There is a lot of trading information that is available through a simple Google search.
You can find out about trading indicators, price patterns, price action and even background on fundamentals.
It is quite possible to piece all of this information together and come up with a strategy of how you are going to trade.
Let’s not talk about the quality of the method but let’s look at the probable evolution of how a trader goes from newbie to “trader”.
- Seek out information
- Find what most people are using i.e. the “popular” tools
- Look at charts with your new found knowledge
- Play around with a demo account
- Go live
No real testing has taken place and the approach is haphazard at best. The odds are already stacked against someone looking to trade for a living and this approach virtually cements their failure.
You’ve No Clue
On a regular basis, I receive emails and charts from traders. Most of them are using a discretionary form of trading however even discretion has certain variables that are needed to get into a trade.
Discretionary trading involves some type of analysis but a trade may or may not be executed.
Mechanical trading generally means if the variables line up according to the system, the trade is executed without exception.
These traders usually send in this information when they have suffered a few losses or that “sure winner” didn’t pan out. They are looking for another set of eyes (or perhaps feedback on their entire approach to trading) to tell them what they should have done.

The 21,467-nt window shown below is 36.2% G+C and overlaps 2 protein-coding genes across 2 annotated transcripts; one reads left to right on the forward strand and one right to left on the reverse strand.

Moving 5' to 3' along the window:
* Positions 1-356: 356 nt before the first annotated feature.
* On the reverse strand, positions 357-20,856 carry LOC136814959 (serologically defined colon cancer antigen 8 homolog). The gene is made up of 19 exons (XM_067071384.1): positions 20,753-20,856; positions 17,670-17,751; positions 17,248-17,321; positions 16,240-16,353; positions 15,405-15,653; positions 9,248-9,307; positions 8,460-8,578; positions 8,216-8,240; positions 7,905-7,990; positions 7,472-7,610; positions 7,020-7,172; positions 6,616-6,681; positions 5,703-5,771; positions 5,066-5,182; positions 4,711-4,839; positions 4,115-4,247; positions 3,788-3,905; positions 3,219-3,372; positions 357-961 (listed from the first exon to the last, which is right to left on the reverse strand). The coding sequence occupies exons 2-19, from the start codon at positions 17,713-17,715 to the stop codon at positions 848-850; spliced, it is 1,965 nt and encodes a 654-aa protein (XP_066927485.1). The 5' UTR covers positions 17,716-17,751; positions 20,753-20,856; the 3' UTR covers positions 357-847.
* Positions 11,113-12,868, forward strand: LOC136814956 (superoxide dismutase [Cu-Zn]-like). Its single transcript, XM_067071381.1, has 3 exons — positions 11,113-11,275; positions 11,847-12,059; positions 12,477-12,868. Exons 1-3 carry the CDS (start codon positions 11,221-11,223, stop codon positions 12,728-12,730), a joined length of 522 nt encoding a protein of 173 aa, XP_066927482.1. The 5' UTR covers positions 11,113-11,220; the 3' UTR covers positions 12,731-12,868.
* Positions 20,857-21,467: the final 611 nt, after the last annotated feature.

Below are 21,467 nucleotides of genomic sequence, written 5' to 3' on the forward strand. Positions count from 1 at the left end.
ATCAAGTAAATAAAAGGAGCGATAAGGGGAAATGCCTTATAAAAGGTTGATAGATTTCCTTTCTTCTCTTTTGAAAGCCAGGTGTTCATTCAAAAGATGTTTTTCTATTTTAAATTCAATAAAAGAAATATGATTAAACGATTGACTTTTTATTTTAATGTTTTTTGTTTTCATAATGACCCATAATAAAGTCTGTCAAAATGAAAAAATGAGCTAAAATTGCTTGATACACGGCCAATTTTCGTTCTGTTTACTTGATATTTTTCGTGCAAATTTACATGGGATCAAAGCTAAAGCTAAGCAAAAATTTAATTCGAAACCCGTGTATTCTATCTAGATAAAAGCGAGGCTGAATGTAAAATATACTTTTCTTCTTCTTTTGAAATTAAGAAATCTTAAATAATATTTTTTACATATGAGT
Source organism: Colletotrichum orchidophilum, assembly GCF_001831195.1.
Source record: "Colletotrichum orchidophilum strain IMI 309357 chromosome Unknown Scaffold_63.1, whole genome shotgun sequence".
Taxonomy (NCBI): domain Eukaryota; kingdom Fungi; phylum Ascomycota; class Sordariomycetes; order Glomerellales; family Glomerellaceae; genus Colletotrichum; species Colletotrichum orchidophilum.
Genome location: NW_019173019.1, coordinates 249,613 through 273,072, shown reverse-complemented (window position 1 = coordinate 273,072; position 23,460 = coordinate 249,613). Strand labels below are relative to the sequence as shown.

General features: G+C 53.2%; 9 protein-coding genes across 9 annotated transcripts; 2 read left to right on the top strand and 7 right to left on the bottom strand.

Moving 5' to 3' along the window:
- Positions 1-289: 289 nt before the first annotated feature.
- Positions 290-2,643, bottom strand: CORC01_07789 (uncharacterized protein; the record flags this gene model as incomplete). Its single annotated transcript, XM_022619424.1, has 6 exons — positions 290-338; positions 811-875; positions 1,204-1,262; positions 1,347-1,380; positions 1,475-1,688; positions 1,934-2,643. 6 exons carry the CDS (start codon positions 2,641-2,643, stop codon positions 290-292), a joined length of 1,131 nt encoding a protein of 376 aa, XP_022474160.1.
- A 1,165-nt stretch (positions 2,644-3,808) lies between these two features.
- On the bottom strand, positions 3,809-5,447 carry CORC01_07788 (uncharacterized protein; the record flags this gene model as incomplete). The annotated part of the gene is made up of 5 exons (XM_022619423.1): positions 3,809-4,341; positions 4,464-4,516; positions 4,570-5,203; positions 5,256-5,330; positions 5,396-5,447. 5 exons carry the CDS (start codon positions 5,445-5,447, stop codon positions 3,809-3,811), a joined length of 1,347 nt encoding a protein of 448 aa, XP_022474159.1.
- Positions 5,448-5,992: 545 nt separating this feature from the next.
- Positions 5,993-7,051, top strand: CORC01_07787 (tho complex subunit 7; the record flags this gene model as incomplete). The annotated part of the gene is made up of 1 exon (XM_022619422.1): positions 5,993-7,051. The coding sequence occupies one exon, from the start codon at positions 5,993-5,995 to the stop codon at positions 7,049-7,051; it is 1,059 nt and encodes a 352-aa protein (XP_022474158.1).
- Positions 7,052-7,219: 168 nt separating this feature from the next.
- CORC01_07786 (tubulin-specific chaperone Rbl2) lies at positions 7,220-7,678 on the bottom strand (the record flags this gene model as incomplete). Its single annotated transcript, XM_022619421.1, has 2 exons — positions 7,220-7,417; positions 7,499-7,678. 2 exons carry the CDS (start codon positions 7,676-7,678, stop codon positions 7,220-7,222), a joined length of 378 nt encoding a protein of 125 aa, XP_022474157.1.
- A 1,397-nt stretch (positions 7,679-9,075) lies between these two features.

A typical conversation will go something like this:
- ME: “I think I can see why you took this trade but breakouts are usually a tough ride. Why did you take this one?”
- THEM: “The candle looked great and it just felt right”
Digging deeper I ask what the specific plan was for this particular trade. In addition, what was the overall trade plan they used to approach this particular setup.
To confuse them even more, I would ask how did the candle have to look to consistently take these types of trades.
The usual response is no response.
Trading Is A Business
How can you not know exactly why you decide to risk your money in a business that will, for most people, take more than it ever gives?
People will spend more time on a shopping list or designing their teams for a work sports pool than they will for a business that has the potential to change their life!
Many who come to trading have a full time job or have been successful at their own company. Whether it was their company or they work for a large corporation, every business has a plan.
This plan does not sit in the head of the CEO.
The action of pen to paper was undertaken and everything from goals to how to generate profits is laid out. This helps keep them focused on the proper direction for the company.
Actually, the jobs of the employees depend on the company having a clear plan.
So why do people think the business of trading is any different?
- Is it the ease of turning on the computer and placing a trade?
- Is it because you can do it from any place in the world with WIFI…including the beach?
- Is it because the initial cash outlay does not have to be huge in order to start making money?
- Is it because marketers have brainwashed people into thinking success lies in their $99 E-book?
Heck, I would think those are the reasons you would WANT a clear direction….a written plan.
Maybe there is some deep psychological issue as to why people gloss over a trading plan. I don’t know and in fact I don’t need to know.
Neither do you.
What you do need to do is to stop acting like a non-professional business owner and get your plan written down.
Think it is hard?
- What constitutes conditions for a possible trade?
- How will you enter?
- Where is your stop going to go?
- What % of your account will you risk to see is this trade will be successful?
- What price will you take action after the trade is entered? Will you exit? Scale out? Trail stop?
Your job now is to test this plan, document the results and go to work fine tuning it before you think of going live.
Five questions to write down. Five questions to answer.
Don’t take another trade until you do.
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